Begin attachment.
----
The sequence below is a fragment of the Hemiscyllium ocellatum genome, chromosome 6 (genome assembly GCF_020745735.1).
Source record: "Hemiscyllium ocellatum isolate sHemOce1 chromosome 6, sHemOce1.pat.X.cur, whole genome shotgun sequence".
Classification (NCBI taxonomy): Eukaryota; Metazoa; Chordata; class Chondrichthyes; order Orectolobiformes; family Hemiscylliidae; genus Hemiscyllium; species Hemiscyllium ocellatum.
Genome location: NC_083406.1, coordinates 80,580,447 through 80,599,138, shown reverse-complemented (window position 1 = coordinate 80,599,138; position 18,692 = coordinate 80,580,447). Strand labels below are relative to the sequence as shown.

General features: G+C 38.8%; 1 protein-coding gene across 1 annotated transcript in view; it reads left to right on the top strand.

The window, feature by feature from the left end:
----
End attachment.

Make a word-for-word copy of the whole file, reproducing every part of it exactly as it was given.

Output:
The sequence below is a fragment of the Hemiscyllium ocellatum genome, chromosome 6 (genome assembly GCF_020745735.1).
Source record: "Hemiscyllium ocellatum isolate sHemOce1 chromosome 6, sHemOce1.pat.X.cur, whole genome shotgun sequence".
Classification (NCBI taxonomy): Eukaryota; Metazoa; Chordata; class Chondrichthyes; order Orectolobiformes; family Hemiscylliidae; genus Hemiscyllium; species Hemiscyllium ocellatum.
Genome location: NC_083406.1, coordinates 80,580,447 through 80,599,138, shown reverse-complemented (window position 1 = coordinate 80,599,138; position 18,692 = coordinate 80,580,447). Strand labels below are relative to the sequence as shown.

General features: G+C 38.8%; 1 protein-coding gene across 1 annotated transcript in view; it reads left to right on the top strand.

The window, feature by feature from the left end: